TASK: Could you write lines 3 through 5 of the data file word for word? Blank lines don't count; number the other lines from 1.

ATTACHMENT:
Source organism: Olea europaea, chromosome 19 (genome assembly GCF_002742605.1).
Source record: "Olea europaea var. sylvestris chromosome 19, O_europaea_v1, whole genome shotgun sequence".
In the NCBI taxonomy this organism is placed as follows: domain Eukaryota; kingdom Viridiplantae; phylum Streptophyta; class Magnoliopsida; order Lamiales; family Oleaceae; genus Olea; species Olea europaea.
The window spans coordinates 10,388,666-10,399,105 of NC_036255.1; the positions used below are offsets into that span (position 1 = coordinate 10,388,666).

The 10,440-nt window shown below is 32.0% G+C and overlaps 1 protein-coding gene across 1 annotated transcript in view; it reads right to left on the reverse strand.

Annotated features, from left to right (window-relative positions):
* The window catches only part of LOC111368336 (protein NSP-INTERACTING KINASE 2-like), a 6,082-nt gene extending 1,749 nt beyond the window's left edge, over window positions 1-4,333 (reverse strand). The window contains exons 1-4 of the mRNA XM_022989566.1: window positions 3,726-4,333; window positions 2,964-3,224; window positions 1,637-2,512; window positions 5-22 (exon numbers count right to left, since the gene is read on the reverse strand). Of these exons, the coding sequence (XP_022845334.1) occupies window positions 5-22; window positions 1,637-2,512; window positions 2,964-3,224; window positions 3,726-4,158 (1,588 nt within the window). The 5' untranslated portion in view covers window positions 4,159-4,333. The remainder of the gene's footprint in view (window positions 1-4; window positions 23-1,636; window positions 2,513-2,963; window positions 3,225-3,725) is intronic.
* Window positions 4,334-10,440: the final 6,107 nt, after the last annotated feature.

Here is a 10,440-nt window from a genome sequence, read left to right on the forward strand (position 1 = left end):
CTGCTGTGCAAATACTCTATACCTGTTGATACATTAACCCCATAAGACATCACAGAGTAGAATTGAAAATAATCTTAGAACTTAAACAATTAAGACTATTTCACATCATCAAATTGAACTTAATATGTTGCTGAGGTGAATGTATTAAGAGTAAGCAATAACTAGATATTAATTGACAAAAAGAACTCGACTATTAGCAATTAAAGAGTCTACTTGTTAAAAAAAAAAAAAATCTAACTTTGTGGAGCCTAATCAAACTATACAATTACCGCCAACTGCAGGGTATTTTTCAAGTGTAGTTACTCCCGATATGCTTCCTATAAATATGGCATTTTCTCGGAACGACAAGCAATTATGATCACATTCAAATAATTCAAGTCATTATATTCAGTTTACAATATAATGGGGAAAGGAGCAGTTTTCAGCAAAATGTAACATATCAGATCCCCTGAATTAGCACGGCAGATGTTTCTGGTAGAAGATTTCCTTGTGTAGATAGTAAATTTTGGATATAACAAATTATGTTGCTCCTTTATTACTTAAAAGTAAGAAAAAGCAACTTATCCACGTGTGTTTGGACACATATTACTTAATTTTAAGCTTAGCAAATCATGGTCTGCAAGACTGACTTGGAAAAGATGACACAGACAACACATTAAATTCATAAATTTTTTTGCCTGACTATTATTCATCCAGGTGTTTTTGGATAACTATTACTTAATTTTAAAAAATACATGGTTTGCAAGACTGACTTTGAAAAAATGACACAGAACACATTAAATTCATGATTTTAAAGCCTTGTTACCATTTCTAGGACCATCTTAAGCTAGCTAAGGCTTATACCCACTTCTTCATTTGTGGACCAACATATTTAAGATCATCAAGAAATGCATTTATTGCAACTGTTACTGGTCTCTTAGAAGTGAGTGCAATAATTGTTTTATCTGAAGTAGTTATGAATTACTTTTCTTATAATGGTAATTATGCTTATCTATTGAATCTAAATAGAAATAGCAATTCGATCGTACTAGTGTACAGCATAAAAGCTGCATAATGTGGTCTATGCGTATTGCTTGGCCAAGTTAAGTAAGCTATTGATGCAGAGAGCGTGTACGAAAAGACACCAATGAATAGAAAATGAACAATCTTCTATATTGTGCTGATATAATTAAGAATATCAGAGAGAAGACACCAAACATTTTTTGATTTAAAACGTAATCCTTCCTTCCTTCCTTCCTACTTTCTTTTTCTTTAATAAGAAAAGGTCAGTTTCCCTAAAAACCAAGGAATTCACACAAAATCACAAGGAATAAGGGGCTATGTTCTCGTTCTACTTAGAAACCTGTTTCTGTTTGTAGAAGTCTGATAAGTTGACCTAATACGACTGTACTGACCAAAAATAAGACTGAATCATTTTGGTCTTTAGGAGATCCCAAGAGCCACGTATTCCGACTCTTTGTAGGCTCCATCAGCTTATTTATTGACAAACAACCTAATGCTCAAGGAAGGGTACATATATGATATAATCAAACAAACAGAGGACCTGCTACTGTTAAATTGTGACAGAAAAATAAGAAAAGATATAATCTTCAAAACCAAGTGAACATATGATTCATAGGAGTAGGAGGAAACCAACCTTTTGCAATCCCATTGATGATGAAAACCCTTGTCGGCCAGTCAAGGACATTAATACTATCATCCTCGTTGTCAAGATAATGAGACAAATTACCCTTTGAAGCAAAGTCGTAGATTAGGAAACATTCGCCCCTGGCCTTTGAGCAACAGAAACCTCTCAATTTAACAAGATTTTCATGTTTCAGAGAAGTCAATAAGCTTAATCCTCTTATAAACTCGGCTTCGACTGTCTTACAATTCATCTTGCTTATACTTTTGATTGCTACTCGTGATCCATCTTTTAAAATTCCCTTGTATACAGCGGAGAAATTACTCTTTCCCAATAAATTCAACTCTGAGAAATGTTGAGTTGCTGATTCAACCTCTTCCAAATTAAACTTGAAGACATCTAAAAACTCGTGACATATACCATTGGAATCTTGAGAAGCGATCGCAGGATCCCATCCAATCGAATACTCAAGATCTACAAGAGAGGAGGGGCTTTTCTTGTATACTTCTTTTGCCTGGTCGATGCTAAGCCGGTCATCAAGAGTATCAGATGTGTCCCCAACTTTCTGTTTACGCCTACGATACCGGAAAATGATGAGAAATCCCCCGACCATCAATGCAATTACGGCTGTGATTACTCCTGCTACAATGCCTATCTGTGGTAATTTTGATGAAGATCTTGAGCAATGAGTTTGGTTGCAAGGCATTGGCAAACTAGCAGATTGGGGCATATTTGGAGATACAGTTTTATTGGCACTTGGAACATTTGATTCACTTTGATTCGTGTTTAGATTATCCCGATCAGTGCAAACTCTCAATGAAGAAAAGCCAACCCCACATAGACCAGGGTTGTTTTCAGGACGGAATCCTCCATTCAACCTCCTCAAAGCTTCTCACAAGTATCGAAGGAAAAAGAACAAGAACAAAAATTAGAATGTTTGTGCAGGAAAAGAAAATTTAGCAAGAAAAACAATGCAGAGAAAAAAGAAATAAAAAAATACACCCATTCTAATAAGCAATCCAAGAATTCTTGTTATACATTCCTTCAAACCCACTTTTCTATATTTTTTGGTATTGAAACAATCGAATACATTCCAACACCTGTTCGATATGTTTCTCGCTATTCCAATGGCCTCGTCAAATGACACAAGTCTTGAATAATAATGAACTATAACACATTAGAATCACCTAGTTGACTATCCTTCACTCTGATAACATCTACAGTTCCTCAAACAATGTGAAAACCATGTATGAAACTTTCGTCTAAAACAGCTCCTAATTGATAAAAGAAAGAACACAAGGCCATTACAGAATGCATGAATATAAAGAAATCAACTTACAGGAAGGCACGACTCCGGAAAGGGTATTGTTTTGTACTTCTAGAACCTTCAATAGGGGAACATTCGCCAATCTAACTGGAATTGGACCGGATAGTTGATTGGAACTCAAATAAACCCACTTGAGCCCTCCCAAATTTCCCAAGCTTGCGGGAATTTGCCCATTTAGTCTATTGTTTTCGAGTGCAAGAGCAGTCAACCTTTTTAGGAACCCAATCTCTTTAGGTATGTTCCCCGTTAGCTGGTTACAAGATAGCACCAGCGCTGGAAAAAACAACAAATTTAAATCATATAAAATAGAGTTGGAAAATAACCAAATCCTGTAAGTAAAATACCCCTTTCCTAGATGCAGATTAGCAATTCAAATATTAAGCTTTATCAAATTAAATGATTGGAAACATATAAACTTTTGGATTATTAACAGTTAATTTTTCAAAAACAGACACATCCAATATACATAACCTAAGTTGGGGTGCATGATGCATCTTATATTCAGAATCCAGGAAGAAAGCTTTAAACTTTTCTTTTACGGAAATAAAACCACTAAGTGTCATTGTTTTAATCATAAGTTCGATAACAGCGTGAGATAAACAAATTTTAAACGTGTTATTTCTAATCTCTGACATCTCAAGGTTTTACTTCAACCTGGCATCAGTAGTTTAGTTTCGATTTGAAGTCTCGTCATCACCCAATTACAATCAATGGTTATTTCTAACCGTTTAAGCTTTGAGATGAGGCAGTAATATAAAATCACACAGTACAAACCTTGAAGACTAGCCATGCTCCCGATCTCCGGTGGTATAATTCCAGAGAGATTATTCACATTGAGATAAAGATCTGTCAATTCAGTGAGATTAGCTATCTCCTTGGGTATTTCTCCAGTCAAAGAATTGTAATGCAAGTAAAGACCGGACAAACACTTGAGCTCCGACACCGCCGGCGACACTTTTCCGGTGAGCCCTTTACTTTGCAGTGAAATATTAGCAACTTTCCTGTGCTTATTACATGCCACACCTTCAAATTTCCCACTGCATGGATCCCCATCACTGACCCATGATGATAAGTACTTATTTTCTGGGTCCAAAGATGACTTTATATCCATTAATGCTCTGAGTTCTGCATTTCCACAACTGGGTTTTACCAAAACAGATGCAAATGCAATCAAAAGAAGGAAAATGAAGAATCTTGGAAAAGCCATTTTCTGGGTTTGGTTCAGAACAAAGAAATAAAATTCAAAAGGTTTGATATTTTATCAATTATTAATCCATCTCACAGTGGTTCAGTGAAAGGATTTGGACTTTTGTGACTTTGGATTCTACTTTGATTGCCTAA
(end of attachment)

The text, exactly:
In the NCBI taxonomy this organism is placed as follows: domain Eukaryota; kingdom Viridiplantae; phylum Streptophyta; class Magnoliopsida; order Lamiales; family Oleaceae; genus Olea; species Olea europaea.
The window spans coordinates 10,388,666-10,399,105 of NC_036255.1; the positions used below are offsets into that span (position 1 = coordinate 10,388,666).

The 10,440-nt window shown below is 32.0% G+C and overlaps 1 protein-coding gene across 1 annotated transcript in view; it reads right to left on the reverse strand.